… Wait, what? That’s not how baseball works. Back in ‘93, the Cubs and Mets each were in the NL East. Say the Cubs win this game, they’d go into the playoffs to face the NL West champion in a best-of-7 series. The winner of THAT would play in the World Series. 

*sigh* I’m trying to make sense of a movie where a child plays in the majors.

Froemming: I’ll let Ben Affleck explain this.

Because the owner found out Larry tried to sell off Henry, he is out and that means Chet is back in to start the game. But age and, let’s admit it, insanity has taken its toll on old Steadman, he puts in a good start but his arm goes to hell after his last pitch. So, time for Henry to finish out the game!

Only Henry, as we saw at the start of this movie, is a damn klutz and trips over a ball and somehow — almost magically — undoes the super tension in his arm, making him a worthless little kid on a team full of adult athletes. 

He is, as they say, completely (REDACTED). 

But, he comes up with a plan to at least trick the Mets out of two outs. One is the classic (?) hidden ball trick. He walks a guy, only for the first baseman to actually have the ball. 

Which I just googled and found out is not legal in the sport. 

This movie lied to me. This movie can go right to hell! (REDACTED) you Brown for picking it. 

Brown: The hidden ball trick is legal, just not the way Henry did it, where he put the rosin bag in his glove like it was the ball. That should absolutely be a balk. 

The second out comes after another intentional walk. Henry antagonizes the base runner into taking off for second, faking him out and getting the runner out. 

There’s one out left and up to bat is the burly slugger Heddo. You know, the guy who blasted the ball into the Andromeda galaxy in Henry’s first game. 

Meanwhile in the dugout, the team is letting it ride with Henry. Uhh, Skip, you have other relief pitchers, right? And the players on the field know Henry’s arm is gone… is no one going to let the bench know what the scoop is?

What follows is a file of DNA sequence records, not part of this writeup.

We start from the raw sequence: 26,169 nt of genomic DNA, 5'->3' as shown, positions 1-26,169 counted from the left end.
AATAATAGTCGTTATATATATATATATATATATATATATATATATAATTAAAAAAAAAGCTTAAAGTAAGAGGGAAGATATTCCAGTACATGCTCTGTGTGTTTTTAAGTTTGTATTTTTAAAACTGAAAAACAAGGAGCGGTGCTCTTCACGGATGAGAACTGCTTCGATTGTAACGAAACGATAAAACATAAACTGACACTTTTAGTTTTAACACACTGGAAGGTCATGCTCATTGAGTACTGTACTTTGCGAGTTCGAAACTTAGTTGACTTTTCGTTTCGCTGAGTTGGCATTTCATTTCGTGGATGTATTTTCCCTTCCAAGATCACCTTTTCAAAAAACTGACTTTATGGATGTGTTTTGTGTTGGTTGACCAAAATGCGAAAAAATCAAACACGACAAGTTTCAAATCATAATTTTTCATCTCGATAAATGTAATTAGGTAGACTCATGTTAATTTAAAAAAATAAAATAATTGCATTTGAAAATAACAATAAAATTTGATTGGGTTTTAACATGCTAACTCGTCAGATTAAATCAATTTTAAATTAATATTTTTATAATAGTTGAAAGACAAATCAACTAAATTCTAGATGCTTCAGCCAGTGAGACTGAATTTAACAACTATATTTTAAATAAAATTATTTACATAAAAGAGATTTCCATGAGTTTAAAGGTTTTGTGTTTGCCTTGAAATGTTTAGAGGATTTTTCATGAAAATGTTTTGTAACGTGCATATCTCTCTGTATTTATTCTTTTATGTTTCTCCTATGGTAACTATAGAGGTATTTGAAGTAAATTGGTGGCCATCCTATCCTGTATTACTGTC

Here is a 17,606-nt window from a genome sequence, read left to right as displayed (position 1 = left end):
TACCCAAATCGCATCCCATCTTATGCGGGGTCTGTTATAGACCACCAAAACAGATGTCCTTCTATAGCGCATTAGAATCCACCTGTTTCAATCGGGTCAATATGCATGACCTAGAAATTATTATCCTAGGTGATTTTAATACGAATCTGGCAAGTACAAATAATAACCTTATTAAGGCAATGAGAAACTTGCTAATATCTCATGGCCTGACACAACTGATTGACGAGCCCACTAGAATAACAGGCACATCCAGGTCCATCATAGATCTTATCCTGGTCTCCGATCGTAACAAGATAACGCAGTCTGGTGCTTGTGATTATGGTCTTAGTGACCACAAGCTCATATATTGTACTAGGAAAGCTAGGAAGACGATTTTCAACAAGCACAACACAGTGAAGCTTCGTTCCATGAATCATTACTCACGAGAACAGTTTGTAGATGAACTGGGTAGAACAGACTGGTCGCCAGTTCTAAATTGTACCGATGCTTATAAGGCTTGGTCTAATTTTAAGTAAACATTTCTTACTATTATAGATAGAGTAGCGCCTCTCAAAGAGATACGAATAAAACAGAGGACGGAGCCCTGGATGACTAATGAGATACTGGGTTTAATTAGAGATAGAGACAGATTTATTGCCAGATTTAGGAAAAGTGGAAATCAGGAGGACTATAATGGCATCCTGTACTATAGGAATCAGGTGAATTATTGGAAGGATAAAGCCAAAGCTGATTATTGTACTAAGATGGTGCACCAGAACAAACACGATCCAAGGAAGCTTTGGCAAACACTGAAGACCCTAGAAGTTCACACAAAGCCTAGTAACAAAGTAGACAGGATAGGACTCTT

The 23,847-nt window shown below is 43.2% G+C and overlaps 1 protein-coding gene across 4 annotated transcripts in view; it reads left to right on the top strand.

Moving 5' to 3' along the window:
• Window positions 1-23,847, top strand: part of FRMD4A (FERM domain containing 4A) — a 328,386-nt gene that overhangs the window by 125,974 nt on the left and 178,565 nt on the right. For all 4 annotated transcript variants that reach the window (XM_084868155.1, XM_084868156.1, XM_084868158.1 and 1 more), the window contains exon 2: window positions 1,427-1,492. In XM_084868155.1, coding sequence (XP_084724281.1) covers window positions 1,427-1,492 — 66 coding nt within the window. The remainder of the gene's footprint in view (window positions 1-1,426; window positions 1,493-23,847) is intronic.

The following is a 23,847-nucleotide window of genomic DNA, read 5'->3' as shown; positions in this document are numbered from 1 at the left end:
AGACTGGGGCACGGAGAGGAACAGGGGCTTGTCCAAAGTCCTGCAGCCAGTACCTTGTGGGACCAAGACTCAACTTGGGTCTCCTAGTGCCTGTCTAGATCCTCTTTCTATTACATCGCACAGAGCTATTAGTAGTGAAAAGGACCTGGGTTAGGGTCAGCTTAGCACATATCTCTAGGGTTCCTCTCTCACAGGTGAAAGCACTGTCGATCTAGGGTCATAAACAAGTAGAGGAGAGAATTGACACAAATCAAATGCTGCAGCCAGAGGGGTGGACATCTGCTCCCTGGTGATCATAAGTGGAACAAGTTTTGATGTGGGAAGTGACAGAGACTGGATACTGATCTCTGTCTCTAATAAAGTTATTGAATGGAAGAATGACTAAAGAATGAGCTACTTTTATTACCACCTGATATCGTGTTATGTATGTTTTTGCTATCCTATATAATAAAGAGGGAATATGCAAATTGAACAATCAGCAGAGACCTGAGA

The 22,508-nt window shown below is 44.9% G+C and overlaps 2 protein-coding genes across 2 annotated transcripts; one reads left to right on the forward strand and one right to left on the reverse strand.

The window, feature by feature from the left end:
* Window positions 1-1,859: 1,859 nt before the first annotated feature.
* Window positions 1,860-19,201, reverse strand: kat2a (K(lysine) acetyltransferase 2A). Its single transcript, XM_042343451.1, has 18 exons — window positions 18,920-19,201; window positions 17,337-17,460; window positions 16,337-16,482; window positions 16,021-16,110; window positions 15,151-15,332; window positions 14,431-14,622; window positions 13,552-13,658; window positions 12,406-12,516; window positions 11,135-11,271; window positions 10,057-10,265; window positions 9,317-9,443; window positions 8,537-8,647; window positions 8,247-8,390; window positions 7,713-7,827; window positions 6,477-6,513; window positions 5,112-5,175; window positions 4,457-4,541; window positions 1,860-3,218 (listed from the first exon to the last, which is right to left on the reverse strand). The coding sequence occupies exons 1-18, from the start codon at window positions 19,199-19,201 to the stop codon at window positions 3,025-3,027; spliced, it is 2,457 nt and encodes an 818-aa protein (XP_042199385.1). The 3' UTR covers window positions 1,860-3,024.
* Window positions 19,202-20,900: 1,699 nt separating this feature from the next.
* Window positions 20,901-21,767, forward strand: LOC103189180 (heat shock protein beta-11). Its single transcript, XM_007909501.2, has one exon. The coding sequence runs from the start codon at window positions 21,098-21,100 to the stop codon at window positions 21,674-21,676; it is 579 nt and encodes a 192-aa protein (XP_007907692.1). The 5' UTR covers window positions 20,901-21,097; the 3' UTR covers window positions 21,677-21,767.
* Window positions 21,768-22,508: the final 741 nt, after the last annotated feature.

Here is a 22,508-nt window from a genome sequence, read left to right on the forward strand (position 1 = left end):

Also, the Cubs are surprised when Heddo steps up to the batter’s box. … Why? You have a batter’s lineup in your dugout. You should have known Heddo was coming up.

Of course they won’t. Because we got a game to win with some bullshit. 

Froemming: Henry throws a changeup, which I love to do when I play baseball video games because it always frustrates the hell out of people. Then Heddo hits a foul ball that probably lands on Mars. Man, I miss steroids in baseball.

Then, on the third pitch, Henry sees the name on his glove is that of his mother’s. She was the one who was a baseball nut in her younger years, not his dumb father who ran out on him. She then speaks to him via telepathy because there is no way in hell he is hearing her voice on the field. She advises he throw a floater, which is also how Tom Haverford bowls in “Parks and Rec.” 

And Heddo strikes out, costing the Mets the game. And, if the ending is to be believed, results in the Cubs winning the World Series. 

Brown: At the end, we see Henry back playing little league baseball. Except when we close in, he’s wearing a Cubs World Series ring. 

And he’s still wearing jeans instead of baseball pants. Did the Cubs not pay you, Henry? You should have enough money to purchase the right equipment. 

Froemming: I am sure Jack swindled all that money from the family.

Brown, let’s run home to recommendations. 


Brown: Why not? It’s a dumb, innocent kids movie. Watch it if you have children. Don’t watch it if you’re in your mid-30s and don’t remember what generation you are.

Froemming: Yeah, it is a fun enough kids sports movie.

Here is what’s coming up for the next JOE-DOWN